No species in nature kills its own kind more often or more creatively than humans do, yet we cannot seem to devise a reliably swift, painless method of capital punishment.
Oklahoma’s bungled execution of Clayton Lockett is the latest death-chamber debacle. After receiving a supposedly lethal injection, the convicted murderer began writhing and mumbling, and tried to rise off the gurney.
Officials later said that the procedure caused a “vein failure.” The executioner who was administering the fatal dose might have been unaware, since he was separated from Lockett by a wall.
That’s not standard procedure in hospitals and medical offices. Usually the person giving the injection is standing next to the patient, not hiding from him.
When Lockett squirmed back toward consciousness, the execution was stopped. Prison officers said he died of a heart attack 27 minutes later. By that time the blinds to the chamber window had been shut to prevent the witnesses from seeing Lockett’s continued suffering.
He had received the death penalty for a hideous crime, shooting a woman and burying her alive. Most of those who now say he didn’t suffer enough have never attended an execution. I have.
The faces of those who supervised Lockett’s final moments were ashen when they emerged. Torture is bad policy in capital cases because the Constitution outlaws “cruel and unusual” punishment. The underlying moral precept is that the state shouldn’t act as savagely as the person who committed the murder.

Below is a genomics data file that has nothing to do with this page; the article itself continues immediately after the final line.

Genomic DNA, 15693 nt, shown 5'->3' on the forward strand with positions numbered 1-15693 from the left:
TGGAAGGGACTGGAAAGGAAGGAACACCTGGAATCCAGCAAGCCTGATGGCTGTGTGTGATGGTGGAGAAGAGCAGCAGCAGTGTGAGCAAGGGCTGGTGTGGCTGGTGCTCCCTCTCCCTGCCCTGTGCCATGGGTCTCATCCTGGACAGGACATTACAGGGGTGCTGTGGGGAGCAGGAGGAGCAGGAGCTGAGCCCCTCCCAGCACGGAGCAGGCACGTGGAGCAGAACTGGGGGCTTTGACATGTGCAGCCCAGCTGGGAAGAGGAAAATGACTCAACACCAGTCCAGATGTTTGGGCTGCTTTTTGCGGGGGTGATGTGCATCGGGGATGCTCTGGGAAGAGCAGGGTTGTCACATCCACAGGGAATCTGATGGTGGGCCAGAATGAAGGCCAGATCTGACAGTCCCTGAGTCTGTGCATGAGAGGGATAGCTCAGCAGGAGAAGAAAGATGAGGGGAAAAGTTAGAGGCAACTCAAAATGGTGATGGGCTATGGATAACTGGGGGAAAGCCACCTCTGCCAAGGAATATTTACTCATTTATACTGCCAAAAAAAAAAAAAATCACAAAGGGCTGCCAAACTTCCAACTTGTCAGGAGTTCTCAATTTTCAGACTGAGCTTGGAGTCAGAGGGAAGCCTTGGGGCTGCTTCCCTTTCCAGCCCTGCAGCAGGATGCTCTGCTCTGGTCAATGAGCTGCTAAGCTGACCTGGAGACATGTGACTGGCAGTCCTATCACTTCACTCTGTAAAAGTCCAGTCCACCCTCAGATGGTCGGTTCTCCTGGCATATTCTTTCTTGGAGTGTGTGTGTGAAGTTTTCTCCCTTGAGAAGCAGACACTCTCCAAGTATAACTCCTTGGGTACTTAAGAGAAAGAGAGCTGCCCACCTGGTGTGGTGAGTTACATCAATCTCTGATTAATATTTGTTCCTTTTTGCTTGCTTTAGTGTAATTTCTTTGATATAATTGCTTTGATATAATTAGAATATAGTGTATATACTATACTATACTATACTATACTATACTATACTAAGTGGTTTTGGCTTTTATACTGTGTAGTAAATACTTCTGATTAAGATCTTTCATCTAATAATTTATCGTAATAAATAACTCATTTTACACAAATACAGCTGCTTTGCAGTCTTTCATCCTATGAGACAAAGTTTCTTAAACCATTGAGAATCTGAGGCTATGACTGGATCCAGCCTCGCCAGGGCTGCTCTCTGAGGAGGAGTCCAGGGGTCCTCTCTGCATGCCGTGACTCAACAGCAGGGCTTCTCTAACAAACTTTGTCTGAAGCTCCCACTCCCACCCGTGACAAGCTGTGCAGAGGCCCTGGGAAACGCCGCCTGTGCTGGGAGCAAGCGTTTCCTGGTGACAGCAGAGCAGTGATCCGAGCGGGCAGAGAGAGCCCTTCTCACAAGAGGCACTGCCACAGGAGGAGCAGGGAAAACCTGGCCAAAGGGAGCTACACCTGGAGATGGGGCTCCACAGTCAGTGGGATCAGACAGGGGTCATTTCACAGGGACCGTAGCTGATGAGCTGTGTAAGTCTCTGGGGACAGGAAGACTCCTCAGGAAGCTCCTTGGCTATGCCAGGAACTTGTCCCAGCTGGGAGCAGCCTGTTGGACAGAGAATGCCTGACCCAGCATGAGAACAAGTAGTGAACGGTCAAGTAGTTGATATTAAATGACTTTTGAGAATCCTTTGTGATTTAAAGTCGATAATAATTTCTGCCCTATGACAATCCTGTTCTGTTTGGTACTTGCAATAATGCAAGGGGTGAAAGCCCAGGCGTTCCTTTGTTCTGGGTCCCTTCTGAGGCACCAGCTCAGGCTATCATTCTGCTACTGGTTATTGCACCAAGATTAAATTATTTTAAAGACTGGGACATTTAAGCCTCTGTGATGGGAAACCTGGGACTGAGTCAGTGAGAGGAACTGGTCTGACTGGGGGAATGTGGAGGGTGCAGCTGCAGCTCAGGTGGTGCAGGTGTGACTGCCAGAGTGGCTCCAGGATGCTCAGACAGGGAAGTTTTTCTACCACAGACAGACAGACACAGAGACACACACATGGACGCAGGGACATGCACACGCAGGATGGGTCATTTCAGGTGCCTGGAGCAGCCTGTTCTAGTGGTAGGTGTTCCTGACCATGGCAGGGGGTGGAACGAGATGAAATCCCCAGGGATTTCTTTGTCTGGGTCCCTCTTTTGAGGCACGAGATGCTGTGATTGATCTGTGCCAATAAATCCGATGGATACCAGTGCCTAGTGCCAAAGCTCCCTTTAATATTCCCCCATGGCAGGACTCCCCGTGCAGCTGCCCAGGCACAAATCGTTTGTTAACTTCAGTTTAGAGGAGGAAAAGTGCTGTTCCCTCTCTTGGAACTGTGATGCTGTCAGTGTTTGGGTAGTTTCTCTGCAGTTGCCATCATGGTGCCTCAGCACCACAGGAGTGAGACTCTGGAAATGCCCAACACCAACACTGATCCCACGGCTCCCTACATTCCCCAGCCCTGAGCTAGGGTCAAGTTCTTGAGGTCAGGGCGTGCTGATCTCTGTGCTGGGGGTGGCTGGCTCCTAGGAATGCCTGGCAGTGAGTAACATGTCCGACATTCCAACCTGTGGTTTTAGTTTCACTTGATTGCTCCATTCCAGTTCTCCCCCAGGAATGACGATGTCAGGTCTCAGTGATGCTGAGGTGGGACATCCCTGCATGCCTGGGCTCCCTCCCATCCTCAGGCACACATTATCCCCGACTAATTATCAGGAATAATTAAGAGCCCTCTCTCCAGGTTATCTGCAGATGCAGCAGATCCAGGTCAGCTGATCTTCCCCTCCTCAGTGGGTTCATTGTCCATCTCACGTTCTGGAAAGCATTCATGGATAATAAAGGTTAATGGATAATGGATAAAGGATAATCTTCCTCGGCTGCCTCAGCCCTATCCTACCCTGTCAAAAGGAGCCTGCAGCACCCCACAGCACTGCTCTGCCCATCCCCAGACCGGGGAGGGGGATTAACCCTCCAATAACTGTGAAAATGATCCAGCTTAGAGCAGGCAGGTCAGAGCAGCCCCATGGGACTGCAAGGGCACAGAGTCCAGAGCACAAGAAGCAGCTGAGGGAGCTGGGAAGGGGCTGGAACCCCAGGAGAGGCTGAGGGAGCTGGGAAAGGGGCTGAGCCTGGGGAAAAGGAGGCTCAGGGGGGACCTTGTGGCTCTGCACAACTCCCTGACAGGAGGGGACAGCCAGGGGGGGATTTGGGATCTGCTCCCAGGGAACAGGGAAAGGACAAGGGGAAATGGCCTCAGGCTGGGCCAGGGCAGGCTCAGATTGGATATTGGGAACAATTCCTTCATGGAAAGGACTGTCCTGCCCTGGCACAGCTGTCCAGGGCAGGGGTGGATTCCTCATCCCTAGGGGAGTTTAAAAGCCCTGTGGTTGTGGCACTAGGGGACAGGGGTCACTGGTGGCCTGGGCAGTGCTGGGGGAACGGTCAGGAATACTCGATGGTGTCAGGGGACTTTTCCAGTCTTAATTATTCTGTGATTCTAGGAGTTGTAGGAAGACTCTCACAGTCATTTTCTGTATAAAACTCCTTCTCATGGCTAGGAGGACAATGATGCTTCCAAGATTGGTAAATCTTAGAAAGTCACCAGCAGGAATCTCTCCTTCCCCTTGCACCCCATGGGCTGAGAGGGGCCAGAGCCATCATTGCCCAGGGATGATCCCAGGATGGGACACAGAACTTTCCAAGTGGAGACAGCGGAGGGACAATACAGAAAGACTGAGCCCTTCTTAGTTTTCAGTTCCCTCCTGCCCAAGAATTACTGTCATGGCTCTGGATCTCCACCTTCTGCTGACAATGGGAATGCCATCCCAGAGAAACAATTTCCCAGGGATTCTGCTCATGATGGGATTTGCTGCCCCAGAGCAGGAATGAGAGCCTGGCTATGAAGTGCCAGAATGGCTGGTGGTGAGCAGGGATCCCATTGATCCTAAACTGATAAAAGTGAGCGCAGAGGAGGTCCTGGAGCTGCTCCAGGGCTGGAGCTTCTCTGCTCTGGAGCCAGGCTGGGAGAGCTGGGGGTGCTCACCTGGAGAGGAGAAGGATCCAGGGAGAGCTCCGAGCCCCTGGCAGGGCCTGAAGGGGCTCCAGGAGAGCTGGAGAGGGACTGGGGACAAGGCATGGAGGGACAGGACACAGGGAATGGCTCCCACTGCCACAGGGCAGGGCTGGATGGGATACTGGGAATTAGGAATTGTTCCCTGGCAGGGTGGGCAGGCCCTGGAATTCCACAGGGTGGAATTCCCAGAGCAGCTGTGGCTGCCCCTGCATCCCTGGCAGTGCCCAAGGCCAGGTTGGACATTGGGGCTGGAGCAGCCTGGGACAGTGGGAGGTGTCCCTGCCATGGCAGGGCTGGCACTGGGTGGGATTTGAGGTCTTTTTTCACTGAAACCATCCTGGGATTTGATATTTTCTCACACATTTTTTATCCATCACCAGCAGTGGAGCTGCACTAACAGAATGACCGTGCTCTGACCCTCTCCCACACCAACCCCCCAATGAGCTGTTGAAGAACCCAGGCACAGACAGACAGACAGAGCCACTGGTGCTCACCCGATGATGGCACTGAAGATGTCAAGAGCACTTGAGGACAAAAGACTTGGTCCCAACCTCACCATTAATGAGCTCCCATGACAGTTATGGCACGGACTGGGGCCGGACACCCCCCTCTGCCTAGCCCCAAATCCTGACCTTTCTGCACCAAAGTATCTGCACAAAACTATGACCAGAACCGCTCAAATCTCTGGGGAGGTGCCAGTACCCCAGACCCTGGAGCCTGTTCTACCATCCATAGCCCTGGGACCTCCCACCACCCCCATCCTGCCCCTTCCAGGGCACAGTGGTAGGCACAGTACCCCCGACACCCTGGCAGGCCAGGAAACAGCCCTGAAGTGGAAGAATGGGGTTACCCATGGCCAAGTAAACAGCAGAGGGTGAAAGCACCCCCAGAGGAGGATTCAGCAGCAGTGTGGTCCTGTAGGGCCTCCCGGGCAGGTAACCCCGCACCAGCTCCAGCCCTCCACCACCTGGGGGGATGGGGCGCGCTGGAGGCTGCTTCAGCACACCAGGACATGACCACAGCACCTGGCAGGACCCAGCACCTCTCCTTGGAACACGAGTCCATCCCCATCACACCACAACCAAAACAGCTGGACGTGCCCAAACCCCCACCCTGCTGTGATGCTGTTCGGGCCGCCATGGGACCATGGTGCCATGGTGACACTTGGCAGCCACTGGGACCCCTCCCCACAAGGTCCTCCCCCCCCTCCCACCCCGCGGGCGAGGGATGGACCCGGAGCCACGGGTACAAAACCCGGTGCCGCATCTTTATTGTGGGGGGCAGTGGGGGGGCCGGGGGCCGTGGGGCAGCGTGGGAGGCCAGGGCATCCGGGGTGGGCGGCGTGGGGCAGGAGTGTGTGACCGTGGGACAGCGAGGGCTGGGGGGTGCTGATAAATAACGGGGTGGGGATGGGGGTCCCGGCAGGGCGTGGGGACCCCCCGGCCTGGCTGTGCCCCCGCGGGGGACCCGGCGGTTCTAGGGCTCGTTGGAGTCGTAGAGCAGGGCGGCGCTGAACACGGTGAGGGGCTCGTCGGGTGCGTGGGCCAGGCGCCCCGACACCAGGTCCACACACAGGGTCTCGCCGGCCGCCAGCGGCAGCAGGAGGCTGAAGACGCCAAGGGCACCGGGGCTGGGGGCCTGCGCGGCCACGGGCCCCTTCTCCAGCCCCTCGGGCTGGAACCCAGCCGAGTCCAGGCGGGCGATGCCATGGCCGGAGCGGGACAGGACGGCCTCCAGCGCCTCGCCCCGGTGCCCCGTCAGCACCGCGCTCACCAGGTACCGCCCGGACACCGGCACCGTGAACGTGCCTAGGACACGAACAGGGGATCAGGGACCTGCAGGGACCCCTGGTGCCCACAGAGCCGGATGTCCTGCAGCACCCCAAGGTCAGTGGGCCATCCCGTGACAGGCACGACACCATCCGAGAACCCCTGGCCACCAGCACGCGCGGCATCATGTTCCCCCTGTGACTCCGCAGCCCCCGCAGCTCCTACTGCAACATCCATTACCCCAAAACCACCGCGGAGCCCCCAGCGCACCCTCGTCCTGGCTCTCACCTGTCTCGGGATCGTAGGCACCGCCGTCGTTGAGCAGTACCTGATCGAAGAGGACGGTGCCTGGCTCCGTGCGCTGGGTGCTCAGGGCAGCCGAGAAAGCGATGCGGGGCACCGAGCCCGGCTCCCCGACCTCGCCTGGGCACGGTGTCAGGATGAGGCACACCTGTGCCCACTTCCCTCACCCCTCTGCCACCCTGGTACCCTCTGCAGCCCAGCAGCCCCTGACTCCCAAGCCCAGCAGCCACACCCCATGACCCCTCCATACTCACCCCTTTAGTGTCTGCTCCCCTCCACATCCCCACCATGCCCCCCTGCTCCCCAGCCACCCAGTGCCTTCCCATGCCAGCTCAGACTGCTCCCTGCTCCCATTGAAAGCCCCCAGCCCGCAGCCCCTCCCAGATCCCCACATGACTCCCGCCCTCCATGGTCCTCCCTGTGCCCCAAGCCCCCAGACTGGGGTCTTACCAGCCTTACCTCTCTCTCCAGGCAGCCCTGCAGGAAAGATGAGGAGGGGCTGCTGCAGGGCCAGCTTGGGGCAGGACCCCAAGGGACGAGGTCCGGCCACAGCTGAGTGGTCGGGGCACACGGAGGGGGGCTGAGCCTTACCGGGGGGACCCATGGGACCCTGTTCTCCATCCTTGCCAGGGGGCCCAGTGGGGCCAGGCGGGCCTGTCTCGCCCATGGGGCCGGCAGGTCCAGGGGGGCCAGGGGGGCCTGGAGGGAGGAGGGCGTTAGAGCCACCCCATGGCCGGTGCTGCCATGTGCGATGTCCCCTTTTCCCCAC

Every flubbed execution gives more weight and momentum to the legal challenges mounted by opponents of capital punishment. Not only are death sentences handed out inconsistently, and not only have many innocent persons been convicted (and later been exonerated after decades on Death Row), but the very act of execution clearly hasn’t be engineered to make it humane and instantaneous.
We’ve tried all kinds of ways to kill — firing squads, the gallows, gas chambers and electric chairs — with mixed and sometimes grisly results.
One of many nationwide nicknamed “Old Sparky,” Florida’s electric chair was retired in 2000 after several cinematic screw-ups. Real sparks and smoke came from the face mask of Jesse Tafero while he was being executed for the murder of a Highway Patrol trooper. Years later, inmate Pedro Medina’s head actually caught fire while he was strapped in the chair.
In both cases, prison officials said Old Sparky had functioned flawlessly, and they blamed the unexpected combustion on sponges that were placed beneath the inmates’ death caps. There was much debate about whether the men died before, during or after the scorching.
The chair was eventually rebuilt to support the bulk of Allen Lee Davis, a monster who had murdered a pregnant woman and her children in Jacksonville. In 1999 he became the last person to die by state electrocution in Florida.
Blood dripped from Davis’ nose during the procedure. An autopsy also revealed burns to his head, leg and groin, the gruesome death photos provoking such worldwide outrage that the state mothballed the electric chair and switched to lethal injection.
To a conflicted public it seemed like a better solution — just give the bad guy a shot and put him to sleep forever. Veterinarians do it all the time to ailing dogs and cats.